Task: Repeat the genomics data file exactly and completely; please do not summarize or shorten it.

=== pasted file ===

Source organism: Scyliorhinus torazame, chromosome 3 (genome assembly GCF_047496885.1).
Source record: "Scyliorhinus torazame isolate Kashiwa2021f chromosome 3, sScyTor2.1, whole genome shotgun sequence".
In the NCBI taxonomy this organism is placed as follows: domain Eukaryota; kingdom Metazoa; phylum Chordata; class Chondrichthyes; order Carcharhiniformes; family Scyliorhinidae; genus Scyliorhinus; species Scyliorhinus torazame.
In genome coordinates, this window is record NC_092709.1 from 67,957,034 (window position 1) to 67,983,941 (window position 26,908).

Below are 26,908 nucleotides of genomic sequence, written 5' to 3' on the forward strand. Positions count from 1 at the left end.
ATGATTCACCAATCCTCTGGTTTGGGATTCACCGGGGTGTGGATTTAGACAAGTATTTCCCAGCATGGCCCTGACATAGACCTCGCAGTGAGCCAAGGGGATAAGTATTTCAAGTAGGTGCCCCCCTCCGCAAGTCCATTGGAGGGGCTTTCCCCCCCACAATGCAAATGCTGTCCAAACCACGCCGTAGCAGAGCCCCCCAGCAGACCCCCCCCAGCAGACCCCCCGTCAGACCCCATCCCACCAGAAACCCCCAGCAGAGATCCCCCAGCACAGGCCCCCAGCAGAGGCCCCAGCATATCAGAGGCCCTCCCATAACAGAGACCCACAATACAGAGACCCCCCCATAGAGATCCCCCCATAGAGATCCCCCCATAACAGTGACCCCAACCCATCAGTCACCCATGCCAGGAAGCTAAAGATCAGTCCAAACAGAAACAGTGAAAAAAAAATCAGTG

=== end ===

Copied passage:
Source organism: Scyliorhinus torazame, chromosome 3 (genome assembly GCF_047496885.1).
Source record: "Scyliorhinus torazame isolate Kashiwa2021f chromosome 3, sScyTor2.1, whole genome shotgun sequence".
In the NCBI taxonomy this organism is placed as follows: domain Eukaryota; kingdom Metazoa; phylum Chordata; class Chondrichthyes; order Carcharhiniformes; family Scyliorhinidae; genus Scyliorhinus; species Scyliorhinus torazame.
In genome coordinates, this window is record NC_092709.1 from 67,957,034 (window position 1) to 67,983,941 (window position 26,908).

Below are 26,908 nucleotides of genomic sequence, written 5' to 3' on the forward strand. Positions count from 1 at the left end.
ATGATTCACCAATCCTCTGGTTTGGGATTCACCGGGGTGTGGATTTAGACAAGTATTTCCCAGCATGGCCCTGACATAGACCTCGCAGTGAGCCAAGGGGATAAGTATTTCAAGTAGGTGCCCCCCTCCGCAAGTCCATTGGAGGGGCTTTCCCCCCCACAATGCAAATGCTGTCCAAACCACGCCGTAGCAGAGCCCCCCAGCAGACCCCCCCCAGCAGACCCCCCGTCAGACCCCATCCCACCAGAAACCCCCAGCAGAGATCCCCCAGCACAGGCCCCCAGCAGAGGCCCCAGCATATCAGAGGCCCTCCCATAACAGAGACCCACAATACAGAGACCCCCCCATAGAGATCCCCCCATAGAGATCCCCCCATAACAGTGACCCCAACCCATCAGTCACCCATGCCAGGAAGCTAAAGATCAGTCCAAACAGAAACAGTGAAAAAAAAATCAGTG